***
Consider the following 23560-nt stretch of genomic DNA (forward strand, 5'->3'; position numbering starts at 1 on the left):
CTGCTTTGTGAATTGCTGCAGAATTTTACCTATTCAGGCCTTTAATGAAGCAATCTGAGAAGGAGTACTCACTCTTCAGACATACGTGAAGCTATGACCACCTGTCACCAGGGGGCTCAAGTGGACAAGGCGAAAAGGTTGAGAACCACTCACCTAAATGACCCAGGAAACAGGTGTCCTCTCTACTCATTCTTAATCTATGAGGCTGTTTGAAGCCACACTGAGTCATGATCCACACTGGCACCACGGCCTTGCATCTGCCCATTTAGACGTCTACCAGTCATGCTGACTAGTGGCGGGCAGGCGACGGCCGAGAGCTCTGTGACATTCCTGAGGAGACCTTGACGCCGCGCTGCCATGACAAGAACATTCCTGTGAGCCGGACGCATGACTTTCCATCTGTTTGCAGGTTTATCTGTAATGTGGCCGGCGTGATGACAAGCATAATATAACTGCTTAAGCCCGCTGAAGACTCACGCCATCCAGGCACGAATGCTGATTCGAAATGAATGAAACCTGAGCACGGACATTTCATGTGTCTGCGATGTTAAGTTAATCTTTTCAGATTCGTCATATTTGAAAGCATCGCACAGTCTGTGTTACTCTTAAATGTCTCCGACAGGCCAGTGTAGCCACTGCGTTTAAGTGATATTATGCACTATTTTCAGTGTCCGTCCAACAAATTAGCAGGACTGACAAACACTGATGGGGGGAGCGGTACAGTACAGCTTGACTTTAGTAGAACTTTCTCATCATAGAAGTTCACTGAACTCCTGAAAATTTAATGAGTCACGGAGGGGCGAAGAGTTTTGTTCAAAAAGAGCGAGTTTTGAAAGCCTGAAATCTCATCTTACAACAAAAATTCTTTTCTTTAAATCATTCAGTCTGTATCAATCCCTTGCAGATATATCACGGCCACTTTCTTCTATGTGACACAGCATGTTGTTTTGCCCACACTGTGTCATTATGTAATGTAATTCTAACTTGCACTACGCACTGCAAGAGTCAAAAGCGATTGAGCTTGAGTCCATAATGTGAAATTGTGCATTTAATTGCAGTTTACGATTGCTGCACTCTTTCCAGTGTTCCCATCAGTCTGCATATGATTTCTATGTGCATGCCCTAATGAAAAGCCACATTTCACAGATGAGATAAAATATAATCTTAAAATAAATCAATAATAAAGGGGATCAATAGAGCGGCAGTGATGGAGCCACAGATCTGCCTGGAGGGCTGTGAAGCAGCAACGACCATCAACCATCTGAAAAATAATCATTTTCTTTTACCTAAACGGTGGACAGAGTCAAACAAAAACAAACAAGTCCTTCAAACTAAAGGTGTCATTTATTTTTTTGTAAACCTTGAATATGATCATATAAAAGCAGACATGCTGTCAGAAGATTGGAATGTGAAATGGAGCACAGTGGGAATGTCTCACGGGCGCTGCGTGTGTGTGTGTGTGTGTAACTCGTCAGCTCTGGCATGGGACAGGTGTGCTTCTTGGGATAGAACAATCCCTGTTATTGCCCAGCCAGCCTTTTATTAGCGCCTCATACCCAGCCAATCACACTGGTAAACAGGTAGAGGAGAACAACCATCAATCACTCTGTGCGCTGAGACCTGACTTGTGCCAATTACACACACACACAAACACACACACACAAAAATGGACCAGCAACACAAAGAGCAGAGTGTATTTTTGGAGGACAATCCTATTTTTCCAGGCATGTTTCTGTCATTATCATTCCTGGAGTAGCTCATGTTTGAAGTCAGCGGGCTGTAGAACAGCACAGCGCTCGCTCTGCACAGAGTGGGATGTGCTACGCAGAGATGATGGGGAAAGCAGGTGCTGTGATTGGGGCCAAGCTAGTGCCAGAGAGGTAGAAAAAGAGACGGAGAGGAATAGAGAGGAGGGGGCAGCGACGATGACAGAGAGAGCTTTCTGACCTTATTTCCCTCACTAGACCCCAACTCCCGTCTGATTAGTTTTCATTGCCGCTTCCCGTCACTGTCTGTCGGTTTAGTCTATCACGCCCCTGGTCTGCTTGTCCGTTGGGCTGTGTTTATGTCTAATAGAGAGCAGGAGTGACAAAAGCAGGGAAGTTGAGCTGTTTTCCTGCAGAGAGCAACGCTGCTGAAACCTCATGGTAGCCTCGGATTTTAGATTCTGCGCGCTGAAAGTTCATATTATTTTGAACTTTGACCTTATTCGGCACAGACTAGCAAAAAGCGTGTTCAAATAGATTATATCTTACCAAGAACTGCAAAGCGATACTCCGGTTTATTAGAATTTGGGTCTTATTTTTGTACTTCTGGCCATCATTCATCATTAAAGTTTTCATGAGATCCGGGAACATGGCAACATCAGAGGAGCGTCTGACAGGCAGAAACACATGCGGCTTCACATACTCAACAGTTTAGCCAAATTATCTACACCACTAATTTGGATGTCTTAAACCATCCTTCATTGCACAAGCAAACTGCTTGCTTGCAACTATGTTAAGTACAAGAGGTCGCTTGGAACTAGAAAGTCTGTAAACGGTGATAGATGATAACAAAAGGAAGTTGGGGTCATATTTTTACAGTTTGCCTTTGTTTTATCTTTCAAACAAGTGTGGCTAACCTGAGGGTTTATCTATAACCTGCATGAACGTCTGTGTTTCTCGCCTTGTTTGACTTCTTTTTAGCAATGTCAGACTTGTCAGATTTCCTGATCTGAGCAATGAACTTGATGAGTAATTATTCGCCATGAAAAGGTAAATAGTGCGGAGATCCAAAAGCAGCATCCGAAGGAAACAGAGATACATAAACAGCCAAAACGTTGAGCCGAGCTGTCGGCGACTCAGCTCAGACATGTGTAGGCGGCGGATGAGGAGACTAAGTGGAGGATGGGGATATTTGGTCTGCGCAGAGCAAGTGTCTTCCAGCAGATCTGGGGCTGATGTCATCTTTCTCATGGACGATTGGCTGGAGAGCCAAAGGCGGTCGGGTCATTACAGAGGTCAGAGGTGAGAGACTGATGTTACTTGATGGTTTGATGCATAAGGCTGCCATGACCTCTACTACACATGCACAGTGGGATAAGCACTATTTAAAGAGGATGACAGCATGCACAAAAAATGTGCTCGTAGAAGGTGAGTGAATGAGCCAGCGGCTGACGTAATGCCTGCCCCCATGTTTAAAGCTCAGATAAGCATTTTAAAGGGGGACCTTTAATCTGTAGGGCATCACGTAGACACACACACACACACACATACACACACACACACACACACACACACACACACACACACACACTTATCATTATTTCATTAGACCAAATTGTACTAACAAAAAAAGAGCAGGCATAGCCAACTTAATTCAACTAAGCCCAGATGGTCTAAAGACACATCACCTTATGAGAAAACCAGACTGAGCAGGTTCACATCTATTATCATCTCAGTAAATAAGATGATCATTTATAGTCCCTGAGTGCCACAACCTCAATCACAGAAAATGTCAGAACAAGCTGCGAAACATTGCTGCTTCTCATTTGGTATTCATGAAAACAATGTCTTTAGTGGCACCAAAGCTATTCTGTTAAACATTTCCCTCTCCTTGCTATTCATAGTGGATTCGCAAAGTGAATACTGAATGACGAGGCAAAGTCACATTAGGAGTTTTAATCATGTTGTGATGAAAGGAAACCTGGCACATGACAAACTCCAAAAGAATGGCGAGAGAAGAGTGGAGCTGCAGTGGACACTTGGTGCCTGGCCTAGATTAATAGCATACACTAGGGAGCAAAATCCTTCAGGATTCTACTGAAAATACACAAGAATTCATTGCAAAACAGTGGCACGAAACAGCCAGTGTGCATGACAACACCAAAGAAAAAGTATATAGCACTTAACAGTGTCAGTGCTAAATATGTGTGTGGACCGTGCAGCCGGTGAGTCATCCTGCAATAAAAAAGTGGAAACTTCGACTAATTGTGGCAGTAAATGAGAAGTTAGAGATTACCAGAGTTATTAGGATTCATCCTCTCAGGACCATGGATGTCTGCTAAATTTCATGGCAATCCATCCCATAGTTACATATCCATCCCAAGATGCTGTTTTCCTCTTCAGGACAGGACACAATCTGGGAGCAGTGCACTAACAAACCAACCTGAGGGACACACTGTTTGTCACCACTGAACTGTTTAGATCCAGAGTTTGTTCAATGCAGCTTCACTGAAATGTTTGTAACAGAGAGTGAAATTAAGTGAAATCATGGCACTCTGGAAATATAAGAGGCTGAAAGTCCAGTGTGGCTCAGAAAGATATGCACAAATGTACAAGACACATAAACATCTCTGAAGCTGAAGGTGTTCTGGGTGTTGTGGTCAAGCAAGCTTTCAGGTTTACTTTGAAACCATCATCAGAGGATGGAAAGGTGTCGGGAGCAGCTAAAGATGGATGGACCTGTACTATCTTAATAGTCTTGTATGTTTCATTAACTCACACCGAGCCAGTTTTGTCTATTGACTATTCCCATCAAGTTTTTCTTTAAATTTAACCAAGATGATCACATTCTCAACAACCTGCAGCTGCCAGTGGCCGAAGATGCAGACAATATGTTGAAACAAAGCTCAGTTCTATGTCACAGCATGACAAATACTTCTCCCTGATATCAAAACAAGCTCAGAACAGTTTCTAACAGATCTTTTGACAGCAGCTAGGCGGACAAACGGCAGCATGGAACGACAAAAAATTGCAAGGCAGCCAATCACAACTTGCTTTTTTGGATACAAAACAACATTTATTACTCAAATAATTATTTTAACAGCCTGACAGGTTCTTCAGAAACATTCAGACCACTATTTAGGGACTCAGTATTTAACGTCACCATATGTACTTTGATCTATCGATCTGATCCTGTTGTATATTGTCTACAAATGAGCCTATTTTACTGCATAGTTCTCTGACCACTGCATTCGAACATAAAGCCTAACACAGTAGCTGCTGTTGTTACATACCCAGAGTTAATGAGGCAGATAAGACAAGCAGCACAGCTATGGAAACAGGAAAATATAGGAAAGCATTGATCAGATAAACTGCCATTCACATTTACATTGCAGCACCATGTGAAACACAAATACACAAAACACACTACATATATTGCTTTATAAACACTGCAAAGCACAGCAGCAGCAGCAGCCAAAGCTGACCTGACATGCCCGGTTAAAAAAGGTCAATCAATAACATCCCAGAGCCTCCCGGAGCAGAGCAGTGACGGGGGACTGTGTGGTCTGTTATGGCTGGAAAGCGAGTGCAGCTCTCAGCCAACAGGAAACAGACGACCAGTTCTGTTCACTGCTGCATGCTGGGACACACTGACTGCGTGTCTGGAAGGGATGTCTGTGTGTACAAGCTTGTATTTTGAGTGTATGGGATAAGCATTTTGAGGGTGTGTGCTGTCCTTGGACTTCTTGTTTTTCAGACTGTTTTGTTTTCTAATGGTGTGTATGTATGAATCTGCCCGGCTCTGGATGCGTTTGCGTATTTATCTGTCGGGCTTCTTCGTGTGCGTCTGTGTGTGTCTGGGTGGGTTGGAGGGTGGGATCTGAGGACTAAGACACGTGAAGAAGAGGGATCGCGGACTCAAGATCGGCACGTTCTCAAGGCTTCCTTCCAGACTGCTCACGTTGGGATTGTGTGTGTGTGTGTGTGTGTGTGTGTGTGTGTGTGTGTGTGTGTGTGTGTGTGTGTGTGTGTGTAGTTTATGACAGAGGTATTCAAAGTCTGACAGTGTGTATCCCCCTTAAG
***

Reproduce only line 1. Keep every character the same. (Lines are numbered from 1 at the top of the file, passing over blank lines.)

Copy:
Consider the following 23560-nt stretch of genomic DNA (forward strand, 5'->3'; position numbering starts at 1 on the left):